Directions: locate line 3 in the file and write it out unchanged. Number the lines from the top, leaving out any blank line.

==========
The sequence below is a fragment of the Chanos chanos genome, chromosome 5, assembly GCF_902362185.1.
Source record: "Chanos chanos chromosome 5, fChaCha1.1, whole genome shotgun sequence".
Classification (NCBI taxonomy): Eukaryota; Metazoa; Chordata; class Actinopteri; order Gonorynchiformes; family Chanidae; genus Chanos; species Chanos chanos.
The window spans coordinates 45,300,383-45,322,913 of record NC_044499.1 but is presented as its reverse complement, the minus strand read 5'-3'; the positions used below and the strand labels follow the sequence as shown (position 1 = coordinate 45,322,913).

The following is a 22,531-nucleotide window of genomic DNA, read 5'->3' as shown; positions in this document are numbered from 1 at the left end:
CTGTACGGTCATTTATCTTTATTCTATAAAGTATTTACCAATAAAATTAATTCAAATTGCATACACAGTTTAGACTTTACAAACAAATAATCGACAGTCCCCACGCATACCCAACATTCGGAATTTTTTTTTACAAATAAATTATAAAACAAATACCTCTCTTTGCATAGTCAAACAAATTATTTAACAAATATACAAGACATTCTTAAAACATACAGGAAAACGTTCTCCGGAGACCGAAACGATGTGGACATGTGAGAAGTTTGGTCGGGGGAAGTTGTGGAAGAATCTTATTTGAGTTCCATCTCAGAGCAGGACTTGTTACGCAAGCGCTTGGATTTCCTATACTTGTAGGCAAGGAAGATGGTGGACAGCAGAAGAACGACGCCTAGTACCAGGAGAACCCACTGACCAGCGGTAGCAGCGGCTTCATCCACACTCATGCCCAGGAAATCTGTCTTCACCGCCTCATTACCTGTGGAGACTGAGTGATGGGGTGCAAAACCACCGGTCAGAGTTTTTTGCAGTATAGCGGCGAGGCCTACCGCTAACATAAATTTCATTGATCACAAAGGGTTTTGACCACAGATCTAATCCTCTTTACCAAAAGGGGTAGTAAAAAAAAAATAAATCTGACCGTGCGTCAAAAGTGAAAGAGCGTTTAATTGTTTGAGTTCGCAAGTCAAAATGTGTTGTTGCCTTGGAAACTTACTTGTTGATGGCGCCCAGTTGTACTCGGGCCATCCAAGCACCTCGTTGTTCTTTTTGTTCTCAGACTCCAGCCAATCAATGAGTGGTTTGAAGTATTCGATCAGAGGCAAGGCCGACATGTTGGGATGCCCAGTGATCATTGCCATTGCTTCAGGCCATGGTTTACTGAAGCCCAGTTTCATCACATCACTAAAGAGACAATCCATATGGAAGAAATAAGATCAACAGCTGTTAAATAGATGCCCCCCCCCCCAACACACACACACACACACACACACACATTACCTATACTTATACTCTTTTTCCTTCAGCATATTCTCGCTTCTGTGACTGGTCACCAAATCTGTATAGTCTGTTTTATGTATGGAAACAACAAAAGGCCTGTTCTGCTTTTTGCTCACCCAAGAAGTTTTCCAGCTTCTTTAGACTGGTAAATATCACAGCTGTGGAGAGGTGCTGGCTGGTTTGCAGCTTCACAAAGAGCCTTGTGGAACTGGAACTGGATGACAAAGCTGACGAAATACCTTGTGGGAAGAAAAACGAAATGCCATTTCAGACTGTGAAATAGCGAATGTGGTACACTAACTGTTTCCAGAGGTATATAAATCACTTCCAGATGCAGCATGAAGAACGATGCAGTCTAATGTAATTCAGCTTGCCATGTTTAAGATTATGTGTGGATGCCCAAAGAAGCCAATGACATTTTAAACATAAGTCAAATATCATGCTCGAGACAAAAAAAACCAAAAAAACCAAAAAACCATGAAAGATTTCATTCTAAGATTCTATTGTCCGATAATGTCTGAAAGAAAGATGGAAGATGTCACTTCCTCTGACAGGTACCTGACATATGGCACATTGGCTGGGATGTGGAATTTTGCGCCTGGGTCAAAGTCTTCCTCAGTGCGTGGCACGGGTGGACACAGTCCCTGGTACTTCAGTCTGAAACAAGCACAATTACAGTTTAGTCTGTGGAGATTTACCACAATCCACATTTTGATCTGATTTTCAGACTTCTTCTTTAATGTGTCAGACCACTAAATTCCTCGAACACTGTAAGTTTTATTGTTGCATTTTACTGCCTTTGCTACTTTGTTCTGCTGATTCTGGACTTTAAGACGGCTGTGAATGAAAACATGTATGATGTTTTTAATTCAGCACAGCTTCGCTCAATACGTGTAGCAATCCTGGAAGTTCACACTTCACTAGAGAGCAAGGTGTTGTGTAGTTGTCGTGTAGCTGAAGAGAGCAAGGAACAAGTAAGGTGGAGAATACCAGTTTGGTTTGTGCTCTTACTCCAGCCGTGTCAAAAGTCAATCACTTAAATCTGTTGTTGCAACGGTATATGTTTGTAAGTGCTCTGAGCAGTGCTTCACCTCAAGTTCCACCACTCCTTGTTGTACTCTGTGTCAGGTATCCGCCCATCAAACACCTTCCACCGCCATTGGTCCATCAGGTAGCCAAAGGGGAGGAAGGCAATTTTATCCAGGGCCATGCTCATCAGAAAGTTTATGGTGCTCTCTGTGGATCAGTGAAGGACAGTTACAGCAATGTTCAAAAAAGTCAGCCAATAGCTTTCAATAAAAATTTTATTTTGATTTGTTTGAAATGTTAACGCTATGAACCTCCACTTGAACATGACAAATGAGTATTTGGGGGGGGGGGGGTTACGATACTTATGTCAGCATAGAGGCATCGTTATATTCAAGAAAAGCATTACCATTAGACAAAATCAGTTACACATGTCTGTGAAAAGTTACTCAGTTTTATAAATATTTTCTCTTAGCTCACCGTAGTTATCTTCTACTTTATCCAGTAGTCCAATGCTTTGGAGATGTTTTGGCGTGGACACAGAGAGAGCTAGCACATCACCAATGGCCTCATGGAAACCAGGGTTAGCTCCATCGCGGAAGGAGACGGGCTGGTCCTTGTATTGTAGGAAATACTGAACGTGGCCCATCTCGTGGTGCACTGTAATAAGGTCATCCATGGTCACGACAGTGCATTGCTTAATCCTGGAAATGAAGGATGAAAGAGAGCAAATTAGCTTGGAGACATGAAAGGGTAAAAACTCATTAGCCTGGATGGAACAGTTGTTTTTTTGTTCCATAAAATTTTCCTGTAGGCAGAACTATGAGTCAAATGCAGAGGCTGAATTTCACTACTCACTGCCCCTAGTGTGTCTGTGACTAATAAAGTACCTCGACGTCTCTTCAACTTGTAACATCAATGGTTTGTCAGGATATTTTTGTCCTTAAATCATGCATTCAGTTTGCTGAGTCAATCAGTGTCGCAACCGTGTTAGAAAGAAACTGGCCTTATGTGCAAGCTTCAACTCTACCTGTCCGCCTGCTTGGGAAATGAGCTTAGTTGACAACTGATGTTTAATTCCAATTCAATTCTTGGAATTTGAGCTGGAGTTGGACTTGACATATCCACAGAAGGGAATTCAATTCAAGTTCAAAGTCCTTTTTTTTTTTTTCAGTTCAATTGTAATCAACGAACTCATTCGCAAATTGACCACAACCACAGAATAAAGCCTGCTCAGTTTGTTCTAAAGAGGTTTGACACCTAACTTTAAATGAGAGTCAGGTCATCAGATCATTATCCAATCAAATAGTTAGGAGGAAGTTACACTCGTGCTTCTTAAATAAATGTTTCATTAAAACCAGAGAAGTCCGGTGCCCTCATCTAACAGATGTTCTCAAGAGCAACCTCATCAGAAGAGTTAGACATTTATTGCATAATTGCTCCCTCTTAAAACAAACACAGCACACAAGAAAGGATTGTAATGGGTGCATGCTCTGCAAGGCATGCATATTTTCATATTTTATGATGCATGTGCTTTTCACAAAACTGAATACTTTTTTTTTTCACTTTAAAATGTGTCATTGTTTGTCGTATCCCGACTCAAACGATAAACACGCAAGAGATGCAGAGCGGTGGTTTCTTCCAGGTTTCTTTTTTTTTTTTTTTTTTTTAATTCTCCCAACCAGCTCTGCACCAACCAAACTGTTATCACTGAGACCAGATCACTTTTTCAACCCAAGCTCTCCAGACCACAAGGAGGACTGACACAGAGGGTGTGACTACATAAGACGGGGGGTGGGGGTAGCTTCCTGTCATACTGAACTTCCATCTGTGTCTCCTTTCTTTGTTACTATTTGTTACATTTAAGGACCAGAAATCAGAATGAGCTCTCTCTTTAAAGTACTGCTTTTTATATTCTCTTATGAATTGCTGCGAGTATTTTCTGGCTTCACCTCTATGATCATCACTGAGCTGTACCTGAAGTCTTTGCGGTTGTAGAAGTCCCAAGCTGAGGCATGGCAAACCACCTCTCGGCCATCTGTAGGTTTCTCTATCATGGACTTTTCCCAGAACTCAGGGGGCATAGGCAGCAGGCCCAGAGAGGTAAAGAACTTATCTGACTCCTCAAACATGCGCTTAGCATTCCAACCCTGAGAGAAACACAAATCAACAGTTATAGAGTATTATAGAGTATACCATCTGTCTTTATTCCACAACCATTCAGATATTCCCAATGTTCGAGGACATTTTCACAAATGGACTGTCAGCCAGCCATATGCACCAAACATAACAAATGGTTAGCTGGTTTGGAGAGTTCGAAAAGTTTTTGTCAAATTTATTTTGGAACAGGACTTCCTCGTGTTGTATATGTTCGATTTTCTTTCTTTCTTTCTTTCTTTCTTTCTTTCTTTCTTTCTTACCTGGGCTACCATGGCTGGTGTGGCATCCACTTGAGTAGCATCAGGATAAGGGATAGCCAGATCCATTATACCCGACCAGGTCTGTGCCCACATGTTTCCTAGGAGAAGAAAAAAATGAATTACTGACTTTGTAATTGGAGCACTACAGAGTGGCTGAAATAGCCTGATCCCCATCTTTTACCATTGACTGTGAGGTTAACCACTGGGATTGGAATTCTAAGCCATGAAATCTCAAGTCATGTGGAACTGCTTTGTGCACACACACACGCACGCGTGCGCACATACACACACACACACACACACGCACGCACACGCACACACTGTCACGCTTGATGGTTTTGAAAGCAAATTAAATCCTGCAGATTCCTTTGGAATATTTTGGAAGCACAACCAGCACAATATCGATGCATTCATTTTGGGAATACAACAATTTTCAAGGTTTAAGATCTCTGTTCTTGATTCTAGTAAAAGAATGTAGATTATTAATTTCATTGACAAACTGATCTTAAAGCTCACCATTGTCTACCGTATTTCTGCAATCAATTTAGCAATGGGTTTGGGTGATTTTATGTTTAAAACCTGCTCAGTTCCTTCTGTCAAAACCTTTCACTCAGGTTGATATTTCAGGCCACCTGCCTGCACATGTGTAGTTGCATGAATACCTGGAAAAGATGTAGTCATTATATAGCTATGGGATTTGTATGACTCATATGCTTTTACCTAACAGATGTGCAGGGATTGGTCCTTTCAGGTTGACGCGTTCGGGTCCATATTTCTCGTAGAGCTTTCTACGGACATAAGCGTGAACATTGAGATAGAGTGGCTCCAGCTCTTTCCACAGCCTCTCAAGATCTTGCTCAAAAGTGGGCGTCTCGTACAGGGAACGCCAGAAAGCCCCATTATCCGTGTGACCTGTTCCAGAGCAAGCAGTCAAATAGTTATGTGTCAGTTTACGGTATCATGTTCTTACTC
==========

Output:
Classification (NCBI taxonomy): Eukaryota; Metazoa; Chordata; class Actinopteri; order Gonorynchiformes; family Chanidae; genus Chanos; species Chanos chanos.